The organizer has two modes; a functional mode and a nesting mode. The functional mode has the organizers stacked in a manner such that items may be stored in the compartments. In the preferred embodiment, the functional mode has three positions, which accommodate different bucket heights. The nesting mode has one position, which is used for shipping or storage of the organizers during non-use.

BRIEF DESCRIPTION OF THE DRAWINGS

FIG. 1 is perspective view of three of the tool organizers, located in a bucket shown in phantom.

FIG. 2 is a top view of a tool organizer of the present invention.

FIG. 3 is a bottom view of a tool organizer of the present invention.

FIG. 4 is a side view of a tool organizer of the present invention.

FIG. 5 is a side view of a tool organizer of the present invention.

FIG. 6 is a side view of a tool organizer of the present invention.

FIG. 7 is a side view of a tool organizer of the present invention.

FIG. 8 is a perspective view of a tool organizer of the present invention.

FIG. 9 is a perspective view of three tool organizers of the present invention nested in a shipping mode.

FIG. 10 is a perspective view of four of the tool organizers stacked in their functional mode, with three of the tool organizers in phantom and a bucket shown in phantom.

DETAILED DESCRIPTION OF THE INVENTION

The present invention relates to an insert for a bucket which can be used as an organizer for a variety of items. Bucket mounted tool carriers have gained considerable popularity over the years. Bucket mounted tool carriers fit on the outside of a standard five-gallon bucket, as well as other sized buckets, and generally drape both on the outside and the inside of the bucket. The bucket mounted carriers have numerous pockets, which hold tools of all shapes and sizes. The most efficient way to utilize the whole bucket includes storing small tools, or accessory items such as nails, screws, bolts and other accessories on the interior of the bucket. The bucket may be any size, and even any shape, such as a square bucket. The present invention is directed to such a tray organizer.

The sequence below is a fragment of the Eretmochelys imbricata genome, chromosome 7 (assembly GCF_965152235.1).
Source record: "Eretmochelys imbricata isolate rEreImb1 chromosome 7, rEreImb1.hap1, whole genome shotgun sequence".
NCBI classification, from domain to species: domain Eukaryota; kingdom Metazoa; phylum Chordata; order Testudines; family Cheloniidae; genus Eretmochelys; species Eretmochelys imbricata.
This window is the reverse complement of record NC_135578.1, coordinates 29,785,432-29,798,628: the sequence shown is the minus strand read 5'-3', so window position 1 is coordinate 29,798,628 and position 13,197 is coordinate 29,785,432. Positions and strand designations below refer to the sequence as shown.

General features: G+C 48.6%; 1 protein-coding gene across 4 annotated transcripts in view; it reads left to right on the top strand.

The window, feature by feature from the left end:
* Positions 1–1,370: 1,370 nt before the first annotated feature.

FIG. 1 generally shows a bucket 10 (in phantom) with bucket tray organizers 12, 14 and 16. The bucket organizers 12, 14, and 16 are stacked within the bucket 10, and have compartments shown as 18, 20, 22 and 24 in bucket organizer 16. The compartments 18, 20, 22 and 24 are of sufficient depth to hold any items which might be useful to be carried around in a bucket. It is not necessary that the present invention be used in conjunction with a bucket mounted tool carrier. Indeed, the bucket trays may be sized having two diameters, with one diameter having a circumference such that the bucket organizers fit snugly within the bucket with no bucket mounted tool carrier present, that is it snugly engages the interior wall of the bucket 10. This is shown in FIG. 1. Another sized bucket carrier, not shown, would have a slightly smaller diameter and would accommodate the bucket mounted tool carrier having an interior row of pockets for tools.

There are two stacking modes for the present invention. The stacking modes are a novel and patentable feature of the present invention. One stacking mode shown in FIG. 9 is the stacking mode for storage or shipment of the containers. Typically, these organizers are produced overseas, and thus must nest in a manner which allows them to be shipped overseas, or overland, in an economical manner. The present invention is uniquely configured such that there is one nesting position, but the three remaining positions are in a non-nesting mode. The preferred organizer has four positions. However, more or fewer positions, may be added, through the use of supports, and additional compartments, as described below.